Benton, along with Sam Houston, were the only senators from slave holding states to oppose expansion.  As such Foote, and other southern senators, saw Benton as a traitor and used the rancorous debates as a vehicle to expose Benton and perhaps cost him his chance of being reelected in 1851.  Two weeks prior, Foote had leveled a series of personal insults at Benton, accusing him of being a coward and daring Benton to challenge him to a duel, repeatedly asking him "Do you abide by the code of honor?"  Benton restrained himself for some time, having disavowed dueling after killing Lucas in 1817.

On the 17th Foote renewed his onslaught of insults and accusations of cowardice.  As Freeman describes in her book:
Foote threw the charge at Benton, but had gotten only halfway through the insult when Benton sprang to his feet, kicking aside his chair so violently that he toppled a glass from his desk  .  .  . on seeing Benton head his way . . . Foote retreated backward down the aisle toward the vice-president's chair, pistol in hand . . .

Henry Dodge (D-WI) [for more on Henry Dodge read Forgotten Americans: Henry Lafayette Dodge] tried to restrain Benton, who dramatically bared his breast and yelled, "I have no pistols. Let him fire." . . . At this point, a senator grabbed Foote's pistol and locked it in his desk, and for the moment the fireworks were over.
The next day the Senate gallery was jammed as spectators came to see if there would be further fireworks, but they left disappointed.  A Senate committee appointed to investigate the incident came to no hard conclusions, simply admonishing the parties to behave themselves.

Benton's attempt at a nuanced approach towards slavery, steering between the expansionists and the abolitionists failed, and he was defeated in 1851 ending thirty years as Missouri's senior senator.

And the violence in Washington continued to escalate with the most famous incident occurring on May 22, 1856 when South Carolina Congressman Preston Brooks entered the Senate chamber, confronted abolitionist Massachusetts Senator Charles Sumner, and nearly beat him to death with a cane.

Monday, April 15, 2019

A Sad Day

(Drone Photo of Notre Dame today)

The spire is gone, along with the roof.  Is the Rose Window still there?  Fortunately, much of the church under the vaults remains intact and the front facade remains.  You don't have to be Catholic or Christian to feel the loss.  Notre Dame has religious, cultural, and historical status.  I will not see it fully restored.

My first visit was in 1977.  In 1978 when I had time to wander the city on my own I would often stop and sit inside the cathedral for a few quieter, and cooler, moments.  Sometimes I observed mass being held for a few parishioners.   At that time there were times of the day when relatively few tourists were inside or queued outside.  As we returned over the years the plaza in front of the facade became more crowded and the lines to get inside longer.  Our last visit we just walked around the outside.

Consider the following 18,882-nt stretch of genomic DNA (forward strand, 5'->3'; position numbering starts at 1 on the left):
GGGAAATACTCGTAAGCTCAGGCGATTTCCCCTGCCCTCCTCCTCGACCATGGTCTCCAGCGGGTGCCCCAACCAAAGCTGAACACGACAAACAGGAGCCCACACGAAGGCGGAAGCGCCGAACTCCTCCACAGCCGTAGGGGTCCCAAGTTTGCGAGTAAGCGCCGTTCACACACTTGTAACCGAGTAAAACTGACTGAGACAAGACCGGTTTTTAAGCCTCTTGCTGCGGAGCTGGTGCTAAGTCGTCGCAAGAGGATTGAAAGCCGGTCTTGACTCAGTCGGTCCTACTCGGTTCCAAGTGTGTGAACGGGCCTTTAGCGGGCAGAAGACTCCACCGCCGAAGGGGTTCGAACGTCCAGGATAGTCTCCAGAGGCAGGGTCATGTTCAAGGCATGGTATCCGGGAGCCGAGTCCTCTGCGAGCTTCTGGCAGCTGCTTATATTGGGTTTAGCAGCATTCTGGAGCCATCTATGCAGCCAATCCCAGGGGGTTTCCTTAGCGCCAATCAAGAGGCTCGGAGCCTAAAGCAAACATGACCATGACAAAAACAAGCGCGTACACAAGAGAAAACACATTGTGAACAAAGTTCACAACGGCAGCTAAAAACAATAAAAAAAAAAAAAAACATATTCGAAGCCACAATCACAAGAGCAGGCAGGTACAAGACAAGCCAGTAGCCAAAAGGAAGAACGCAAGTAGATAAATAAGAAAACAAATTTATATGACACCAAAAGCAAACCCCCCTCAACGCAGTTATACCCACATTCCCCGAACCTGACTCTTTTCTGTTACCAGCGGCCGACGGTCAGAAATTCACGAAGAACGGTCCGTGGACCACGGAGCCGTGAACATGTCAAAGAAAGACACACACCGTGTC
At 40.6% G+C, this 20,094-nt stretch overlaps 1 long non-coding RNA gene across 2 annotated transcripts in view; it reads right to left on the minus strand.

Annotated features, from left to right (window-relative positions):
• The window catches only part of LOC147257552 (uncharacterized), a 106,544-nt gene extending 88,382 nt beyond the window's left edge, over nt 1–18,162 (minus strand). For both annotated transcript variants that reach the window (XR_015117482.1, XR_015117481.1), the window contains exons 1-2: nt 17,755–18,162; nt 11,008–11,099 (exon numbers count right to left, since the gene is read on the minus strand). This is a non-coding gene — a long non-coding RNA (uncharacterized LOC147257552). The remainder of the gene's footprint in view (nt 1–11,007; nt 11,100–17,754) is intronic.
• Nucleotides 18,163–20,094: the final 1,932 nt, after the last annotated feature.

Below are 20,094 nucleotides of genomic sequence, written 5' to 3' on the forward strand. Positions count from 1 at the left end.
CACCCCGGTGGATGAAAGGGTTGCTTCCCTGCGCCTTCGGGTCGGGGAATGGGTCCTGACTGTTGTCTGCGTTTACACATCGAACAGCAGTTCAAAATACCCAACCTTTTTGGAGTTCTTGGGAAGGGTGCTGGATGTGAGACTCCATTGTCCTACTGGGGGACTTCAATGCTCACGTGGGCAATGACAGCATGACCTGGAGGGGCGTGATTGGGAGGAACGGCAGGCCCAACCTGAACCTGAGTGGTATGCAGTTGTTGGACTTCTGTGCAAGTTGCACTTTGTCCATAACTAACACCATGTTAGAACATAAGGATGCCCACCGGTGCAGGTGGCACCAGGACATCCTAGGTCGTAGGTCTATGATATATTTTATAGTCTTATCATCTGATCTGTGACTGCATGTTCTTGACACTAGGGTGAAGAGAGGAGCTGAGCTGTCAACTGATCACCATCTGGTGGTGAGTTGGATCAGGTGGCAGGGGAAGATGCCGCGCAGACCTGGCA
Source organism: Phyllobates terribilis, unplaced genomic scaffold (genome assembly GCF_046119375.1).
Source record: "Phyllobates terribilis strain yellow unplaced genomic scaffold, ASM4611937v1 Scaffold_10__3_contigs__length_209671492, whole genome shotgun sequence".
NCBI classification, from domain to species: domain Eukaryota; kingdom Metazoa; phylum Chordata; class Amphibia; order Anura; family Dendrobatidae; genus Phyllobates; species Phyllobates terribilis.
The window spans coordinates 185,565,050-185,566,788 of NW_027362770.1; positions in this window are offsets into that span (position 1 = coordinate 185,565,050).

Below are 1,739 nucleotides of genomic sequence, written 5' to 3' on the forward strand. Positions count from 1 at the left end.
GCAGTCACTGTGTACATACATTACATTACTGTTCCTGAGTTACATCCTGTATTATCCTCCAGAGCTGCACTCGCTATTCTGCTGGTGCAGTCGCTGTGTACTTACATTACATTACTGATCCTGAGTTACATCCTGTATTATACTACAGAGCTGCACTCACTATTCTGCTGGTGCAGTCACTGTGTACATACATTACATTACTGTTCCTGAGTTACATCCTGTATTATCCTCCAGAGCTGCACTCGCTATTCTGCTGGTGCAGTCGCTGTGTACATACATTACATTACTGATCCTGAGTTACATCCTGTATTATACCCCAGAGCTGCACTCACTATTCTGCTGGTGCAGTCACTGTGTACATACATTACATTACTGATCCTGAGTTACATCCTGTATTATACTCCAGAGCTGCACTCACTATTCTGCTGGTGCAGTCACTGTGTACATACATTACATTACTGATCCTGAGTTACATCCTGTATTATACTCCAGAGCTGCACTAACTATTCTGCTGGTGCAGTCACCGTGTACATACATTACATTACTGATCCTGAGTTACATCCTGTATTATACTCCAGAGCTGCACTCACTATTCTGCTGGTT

The other big change in recent years was the visible military presence on the plaza and patrolling the nearby streets.

Some photos from our most recent visit in 2018:

From 2015

Sunday, April 14, 2019

In Bruges

I saw In Bruges on its theatrical release in 2008 and recently watched it again on a plane flight.  It is highly recommended!  Written and directed by Martin McDonagh it is a very, very black comedy (the trailer below overemphasizes the comedy to the detriment of its serious side, and the serious violence of the film).  The leads, two British criminal sent to the preserved medieval city in Belgium on a mysterious assignment by their boss (Ralph Fiennes) are played by Colin Farrell and Brendan Gleeson.  I'm not a big fan of Farrell's but he is splendid and touching here.  Gleeson is, as always, excellent.

Bruges itself is the brunt of many of the film's jokes but like the film it stands for something more serious - Purgatory, where the two characters are stuck as they await instructions, or is it a final judgement?

The more serious themes of the film have some similarity to a movie written and directed by Martin's brother, John Michael McDonagh, Calvary, also starring Gleeson who is magnificent in his searing portrayal of an Irish priest who shows what it means to truly be a priest.  Calvary is one of the most moving films I've ever seen; you can read my review here.   And once you've watched In Bruges you can view this video discussing the theological aspects of the movie.

Saturday, April 13, 2019

Res Gestae

Image result for caesar augustus
The Res Gestae Divi Augustus (Deeds of the Divine Augustus) is how Rome's first emperor wished to be remembered, and it was not as an emperor.  It is a rendering of his accomplishments, of which the original (now lost) was inscribed in front of his mausoleum in Rome.  Fortunately, copies of the Res Gestae were distributed throughout the Empire and nearly complete or partial copies have been found in many locations with the most complete version at a temple in modern day Ankara, Turkey.  An English translation can be found here.